Oil Steadies as Demand Concerns Allayed



Oil Steadies as Demand Concerns Allayed
Oil steadied near $56 a barrel as hints of trade detente between the U.S. and China and the prospect of monetary stimulus buoyed financial markets.

(Bloomberg) -- Oil steadied near $56 a barrel as hints of trade detente between the U.S. and China and the prospect of monetary stimulus buoyed financial markets.

Futures were little changed in New York after closing up 2.4% on Monday. The White House will extend exemptions protecting U.S. customers from a ban on doing business with Huawei Technologies Co. for another 90 days, Commerce Secretary Wilbur Ross said Monday. The move comes after President Donald Trump delayed new tariffs on some Chinese goods until mid-December.

Crude has swung between gains and losses this month as investors reacted to trade war developments. Germany is preparing fiscal stimulus measures to head off the chances of a deep recession, while more Federal Reserve rate cuts are expected to shore up American growth. Analysts are forecasting that U.S. crude stockpiles fell for the first time in three weeks, a positive sign for oil markets.

“The outcome of the next U.S.-China trade meeting will be the true litmus test for oil markets,” said Stephen Innes, managing partner at VM Markets Pte. in Singapore. “Oil traders don’t want to race too far ahead of the economic realities of the trade war narrative, so a bit of profit-taking is in order.”

West Texas Intermediate crude for September delivery slipped 1 cent to $56.20 a barrel on the New York Mercantile Exchange as of 8:21 a.m. in London. The contract, which expires Tuesday, increased $1.34 on Monday. The more active October contract fell 3 cents to $56.11.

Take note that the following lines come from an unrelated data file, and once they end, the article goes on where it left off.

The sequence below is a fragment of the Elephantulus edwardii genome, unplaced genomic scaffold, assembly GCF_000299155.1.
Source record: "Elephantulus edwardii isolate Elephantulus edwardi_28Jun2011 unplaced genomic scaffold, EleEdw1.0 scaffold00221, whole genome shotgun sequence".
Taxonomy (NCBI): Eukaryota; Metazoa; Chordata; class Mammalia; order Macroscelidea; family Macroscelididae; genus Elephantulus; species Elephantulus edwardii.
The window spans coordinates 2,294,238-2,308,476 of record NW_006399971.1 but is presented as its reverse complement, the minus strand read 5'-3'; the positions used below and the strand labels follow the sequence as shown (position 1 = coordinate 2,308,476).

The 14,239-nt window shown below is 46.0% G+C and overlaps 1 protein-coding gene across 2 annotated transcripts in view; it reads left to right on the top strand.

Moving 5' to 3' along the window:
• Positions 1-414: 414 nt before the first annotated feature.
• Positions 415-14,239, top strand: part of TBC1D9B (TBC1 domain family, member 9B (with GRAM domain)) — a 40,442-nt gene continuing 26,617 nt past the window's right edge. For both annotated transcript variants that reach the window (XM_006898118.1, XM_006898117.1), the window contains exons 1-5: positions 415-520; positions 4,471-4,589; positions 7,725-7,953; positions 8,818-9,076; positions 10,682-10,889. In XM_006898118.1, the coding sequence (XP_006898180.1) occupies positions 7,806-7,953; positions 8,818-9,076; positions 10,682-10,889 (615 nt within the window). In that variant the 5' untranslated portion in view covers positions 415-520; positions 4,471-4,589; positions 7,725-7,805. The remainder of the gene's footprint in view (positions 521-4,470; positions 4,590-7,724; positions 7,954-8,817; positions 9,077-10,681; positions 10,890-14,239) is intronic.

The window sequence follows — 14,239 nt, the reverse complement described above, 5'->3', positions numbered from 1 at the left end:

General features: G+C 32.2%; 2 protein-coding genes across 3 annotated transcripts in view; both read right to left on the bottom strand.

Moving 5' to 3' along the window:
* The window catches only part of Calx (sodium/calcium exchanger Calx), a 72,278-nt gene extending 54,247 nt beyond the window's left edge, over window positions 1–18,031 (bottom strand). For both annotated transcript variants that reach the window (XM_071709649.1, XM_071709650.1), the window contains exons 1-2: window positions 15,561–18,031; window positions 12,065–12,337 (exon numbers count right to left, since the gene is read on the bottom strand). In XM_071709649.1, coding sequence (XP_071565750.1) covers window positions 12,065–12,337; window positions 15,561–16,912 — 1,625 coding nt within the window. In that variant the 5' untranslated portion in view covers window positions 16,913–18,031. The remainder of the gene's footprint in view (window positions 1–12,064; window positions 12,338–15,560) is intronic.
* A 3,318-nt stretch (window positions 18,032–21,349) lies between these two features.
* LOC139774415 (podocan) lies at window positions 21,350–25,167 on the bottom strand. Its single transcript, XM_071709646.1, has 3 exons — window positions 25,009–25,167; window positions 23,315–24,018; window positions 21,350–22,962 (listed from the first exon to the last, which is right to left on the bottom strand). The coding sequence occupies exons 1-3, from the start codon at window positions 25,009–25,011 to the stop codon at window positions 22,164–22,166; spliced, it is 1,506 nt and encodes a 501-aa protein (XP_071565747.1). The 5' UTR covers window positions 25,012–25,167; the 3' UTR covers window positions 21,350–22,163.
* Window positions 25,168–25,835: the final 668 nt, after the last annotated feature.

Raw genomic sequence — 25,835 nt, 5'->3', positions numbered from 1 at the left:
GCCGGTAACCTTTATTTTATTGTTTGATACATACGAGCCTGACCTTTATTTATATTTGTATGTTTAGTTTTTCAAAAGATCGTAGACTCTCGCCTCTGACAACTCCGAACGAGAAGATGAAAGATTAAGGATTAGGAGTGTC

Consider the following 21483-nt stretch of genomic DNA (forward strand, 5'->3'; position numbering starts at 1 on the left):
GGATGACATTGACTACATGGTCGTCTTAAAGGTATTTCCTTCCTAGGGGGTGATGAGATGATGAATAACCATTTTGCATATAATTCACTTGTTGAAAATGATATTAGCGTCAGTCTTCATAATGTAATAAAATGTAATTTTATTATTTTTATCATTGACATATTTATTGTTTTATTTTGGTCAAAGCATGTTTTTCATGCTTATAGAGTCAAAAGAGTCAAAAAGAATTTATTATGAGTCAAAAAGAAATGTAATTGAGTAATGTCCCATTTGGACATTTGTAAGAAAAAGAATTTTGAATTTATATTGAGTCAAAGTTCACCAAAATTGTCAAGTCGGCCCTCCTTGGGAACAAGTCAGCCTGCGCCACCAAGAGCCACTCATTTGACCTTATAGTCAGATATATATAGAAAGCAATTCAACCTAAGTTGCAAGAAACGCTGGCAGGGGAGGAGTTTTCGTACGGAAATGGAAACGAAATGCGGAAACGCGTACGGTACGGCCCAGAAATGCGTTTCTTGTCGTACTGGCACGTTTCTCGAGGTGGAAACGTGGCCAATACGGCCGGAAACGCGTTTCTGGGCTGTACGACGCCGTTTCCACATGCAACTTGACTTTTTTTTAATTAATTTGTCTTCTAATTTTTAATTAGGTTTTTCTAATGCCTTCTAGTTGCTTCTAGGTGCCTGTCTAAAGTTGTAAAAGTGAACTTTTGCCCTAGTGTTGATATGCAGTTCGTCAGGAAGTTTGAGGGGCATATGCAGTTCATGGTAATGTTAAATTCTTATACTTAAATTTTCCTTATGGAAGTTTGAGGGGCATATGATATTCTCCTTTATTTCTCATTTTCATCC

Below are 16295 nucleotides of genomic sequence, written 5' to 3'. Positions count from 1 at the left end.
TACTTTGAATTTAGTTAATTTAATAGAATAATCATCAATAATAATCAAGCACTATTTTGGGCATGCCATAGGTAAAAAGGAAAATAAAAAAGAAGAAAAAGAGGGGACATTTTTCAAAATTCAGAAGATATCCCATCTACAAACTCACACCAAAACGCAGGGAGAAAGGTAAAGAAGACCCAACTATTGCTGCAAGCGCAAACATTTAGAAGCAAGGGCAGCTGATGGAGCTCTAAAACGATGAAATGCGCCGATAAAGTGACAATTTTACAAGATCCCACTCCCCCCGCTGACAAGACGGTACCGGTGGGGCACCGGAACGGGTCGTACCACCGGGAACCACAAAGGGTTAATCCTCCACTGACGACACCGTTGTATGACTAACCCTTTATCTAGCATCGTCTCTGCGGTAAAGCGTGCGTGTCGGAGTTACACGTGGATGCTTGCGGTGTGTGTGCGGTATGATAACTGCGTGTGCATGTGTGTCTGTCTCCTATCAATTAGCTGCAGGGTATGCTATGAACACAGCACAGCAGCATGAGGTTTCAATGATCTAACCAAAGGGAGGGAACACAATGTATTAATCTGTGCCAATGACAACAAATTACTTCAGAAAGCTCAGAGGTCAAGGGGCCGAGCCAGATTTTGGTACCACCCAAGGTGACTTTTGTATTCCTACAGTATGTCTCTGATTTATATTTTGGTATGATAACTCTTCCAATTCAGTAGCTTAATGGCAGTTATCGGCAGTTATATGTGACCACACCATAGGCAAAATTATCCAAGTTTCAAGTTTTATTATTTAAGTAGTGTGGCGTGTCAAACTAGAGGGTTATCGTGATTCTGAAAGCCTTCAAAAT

Brent for October settlement fell 14 cents to $59.60 on the ICE Futures Europe Exchange after climbing 1.9% on Monday. The global benchmark crude traded at a premium of $3.48 a barrel to WTI, the lowest since March 2018.

While the White House’s move on Huawei was seen as encouraging for the prospects of a trade deal between the world’s two largest economies, the U.S. added more than 40 affiliates of the Chinese company to a trade blacklist. Huawei said in a statement the reprieve doesn’t change the fact that it has been “treated unjustly.”

Boston Fed President Eric Rosengren and Kansas City Fed President Esther George pushed backagainst further U.S. rate cuts, the first time Fed Chair Jerome Powell has faced a double dissent since he took the central bank’s helm in February 2018. Powell’s speech at the annual central banker retreat in Jackson Hole, Wyoming on Friday will be particularly closely watched.

American crude stockpiles fell by 1.4 million barrels in the week through Aug. 16, according to the median estimate in a Bloomberg survey. The official data from the Energy Information Administration is due Wednesday.

--With assistance from James Thornhill.

To contact the reporters on this story:
Saket Sundria in Singapore at ssundria@bloomberg.net;
Grant Smith in London at gsmith52@bloomberg.net

To contact the editors responsible for this story:
James Herron at jherron9@bloomberg.net
Rachel Graham



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